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Comparing the time T1 taken for a single instruction on a pipelined CPU with time T2 taken on a non-pipelined but identical CPU, we can say that

1. T1 ≤ T2
2. T1 ≥ T2
3. T1 < T2
4. T1 and T2 plus the time taken for one instruction fetch cycle

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Here we are comparing the execution time of only a single instruction. Pipelining in no way increases the execution time of a single instruction (the time from its start to end). It increases the overall performance by splitting the execution to multiple pipeline stages so that the following instructions can use the finished stages of the previous instructions. But in doing so pipelining causes some problems also as given in the below link, which might slow some instructions. So, (B) is the answer.

http://www.cs.wvu.edu/~jdm/classes/cs455/notes/tech/instrpipe.html

answered by Veteran (332k points)
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Thanks !!!
What is the case for $T_1 = T_2$? (as it is implied by $T_1 \le T_2$)
when buffer delays are negligible in pipeline $T_1 = T_2$
@Arjun Sir, the link is not accesible. Error 404 : Not Found. Please check.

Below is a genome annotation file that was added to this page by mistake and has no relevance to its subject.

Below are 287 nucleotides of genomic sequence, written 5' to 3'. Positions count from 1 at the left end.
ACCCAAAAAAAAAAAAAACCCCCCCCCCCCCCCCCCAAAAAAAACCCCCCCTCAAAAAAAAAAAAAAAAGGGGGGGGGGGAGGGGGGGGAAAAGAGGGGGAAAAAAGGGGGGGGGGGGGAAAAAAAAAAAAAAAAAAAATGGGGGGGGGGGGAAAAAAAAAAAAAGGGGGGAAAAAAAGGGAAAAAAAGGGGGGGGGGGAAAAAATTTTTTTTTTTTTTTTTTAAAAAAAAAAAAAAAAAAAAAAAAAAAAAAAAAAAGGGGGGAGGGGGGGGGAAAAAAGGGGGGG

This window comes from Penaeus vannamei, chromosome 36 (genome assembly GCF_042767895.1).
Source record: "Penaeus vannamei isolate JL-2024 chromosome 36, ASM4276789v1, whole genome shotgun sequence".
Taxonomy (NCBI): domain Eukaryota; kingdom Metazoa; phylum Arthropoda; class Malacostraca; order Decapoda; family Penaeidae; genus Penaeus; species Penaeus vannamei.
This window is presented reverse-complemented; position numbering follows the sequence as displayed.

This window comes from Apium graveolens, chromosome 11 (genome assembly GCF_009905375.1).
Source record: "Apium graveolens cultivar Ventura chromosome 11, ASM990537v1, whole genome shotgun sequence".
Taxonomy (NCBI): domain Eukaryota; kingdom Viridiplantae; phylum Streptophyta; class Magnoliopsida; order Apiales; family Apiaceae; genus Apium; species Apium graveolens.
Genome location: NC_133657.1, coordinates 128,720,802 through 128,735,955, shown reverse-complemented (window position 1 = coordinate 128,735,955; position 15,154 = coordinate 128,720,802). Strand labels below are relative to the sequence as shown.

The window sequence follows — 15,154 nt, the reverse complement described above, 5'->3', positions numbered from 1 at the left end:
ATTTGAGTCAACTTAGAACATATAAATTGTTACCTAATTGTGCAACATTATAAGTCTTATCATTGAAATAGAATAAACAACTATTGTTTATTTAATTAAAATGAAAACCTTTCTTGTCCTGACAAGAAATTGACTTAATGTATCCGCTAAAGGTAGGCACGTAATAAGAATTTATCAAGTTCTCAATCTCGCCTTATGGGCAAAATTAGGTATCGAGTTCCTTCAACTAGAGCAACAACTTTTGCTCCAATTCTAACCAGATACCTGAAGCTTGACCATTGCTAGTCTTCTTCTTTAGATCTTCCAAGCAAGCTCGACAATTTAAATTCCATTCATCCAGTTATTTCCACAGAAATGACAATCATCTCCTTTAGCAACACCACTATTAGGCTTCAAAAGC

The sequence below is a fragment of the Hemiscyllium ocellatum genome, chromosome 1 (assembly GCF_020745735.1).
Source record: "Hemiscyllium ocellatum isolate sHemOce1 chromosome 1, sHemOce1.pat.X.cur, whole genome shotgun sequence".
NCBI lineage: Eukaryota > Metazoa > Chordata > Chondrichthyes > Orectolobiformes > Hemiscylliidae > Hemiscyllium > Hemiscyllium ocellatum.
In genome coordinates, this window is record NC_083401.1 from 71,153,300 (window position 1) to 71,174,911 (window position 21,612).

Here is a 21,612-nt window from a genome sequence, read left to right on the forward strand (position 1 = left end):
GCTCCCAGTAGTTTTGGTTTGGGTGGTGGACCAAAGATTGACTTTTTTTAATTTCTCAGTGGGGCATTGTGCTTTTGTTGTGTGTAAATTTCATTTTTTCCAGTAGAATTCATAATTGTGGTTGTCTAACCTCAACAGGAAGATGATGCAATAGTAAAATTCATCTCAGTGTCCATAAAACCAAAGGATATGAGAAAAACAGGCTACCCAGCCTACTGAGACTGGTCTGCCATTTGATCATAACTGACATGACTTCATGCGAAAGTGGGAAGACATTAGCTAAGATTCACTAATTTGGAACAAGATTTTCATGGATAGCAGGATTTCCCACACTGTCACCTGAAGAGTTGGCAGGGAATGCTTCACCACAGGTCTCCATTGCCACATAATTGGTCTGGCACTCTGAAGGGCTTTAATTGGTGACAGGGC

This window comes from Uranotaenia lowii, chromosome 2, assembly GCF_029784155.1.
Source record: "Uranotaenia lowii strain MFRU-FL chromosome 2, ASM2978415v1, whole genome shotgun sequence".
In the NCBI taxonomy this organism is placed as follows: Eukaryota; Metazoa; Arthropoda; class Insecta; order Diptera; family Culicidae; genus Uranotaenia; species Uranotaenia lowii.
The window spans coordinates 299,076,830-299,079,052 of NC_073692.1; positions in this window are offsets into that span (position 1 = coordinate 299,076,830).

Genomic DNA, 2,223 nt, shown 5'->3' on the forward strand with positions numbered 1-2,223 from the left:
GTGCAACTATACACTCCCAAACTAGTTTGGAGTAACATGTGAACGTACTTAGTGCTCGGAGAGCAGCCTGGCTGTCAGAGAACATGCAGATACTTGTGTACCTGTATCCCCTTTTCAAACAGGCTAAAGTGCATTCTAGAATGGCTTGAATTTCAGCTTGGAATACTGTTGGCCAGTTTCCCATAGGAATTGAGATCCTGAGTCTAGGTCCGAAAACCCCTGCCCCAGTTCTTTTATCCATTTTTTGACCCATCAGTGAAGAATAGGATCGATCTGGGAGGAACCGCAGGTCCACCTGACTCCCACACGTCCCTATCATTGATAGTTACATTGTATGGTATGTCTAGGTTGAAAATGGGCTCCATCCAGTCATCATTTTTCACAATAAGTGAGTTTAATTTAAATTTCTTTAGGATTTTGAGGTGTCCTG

Thanks dude

@rishi

Try this http://archive.is/XPYL (Its saved page of that link)

thanks @smsubham
Everywhere answer given is (B) I cant understand why ... can anyone explain?

I am getting (A)
answered by Loyal (3.8k points)
Suppose

- each stage takes "T" unit of time both in pipelined and non-pipelined setup.

- Total Pipeline Stages = K = Total number of stages in non-pipelined

- Number of Instructions = N = 1 in this case

Pipelined:

TotalTime T1 = [K + (N-1)] * T = KT

Non-Pipelined:

TotalTime T2 = KNT = KT

Moreover there are intermediate buffers in between stages of pipelined processors which might consume some time. Therefore  T1 >= T2
@sameer2009 What is the K denote in Non-pipeline ?
Actually, K is number of stages via which an instruction will go through. Here K is independent whether processor is pipelined or non-pipelined.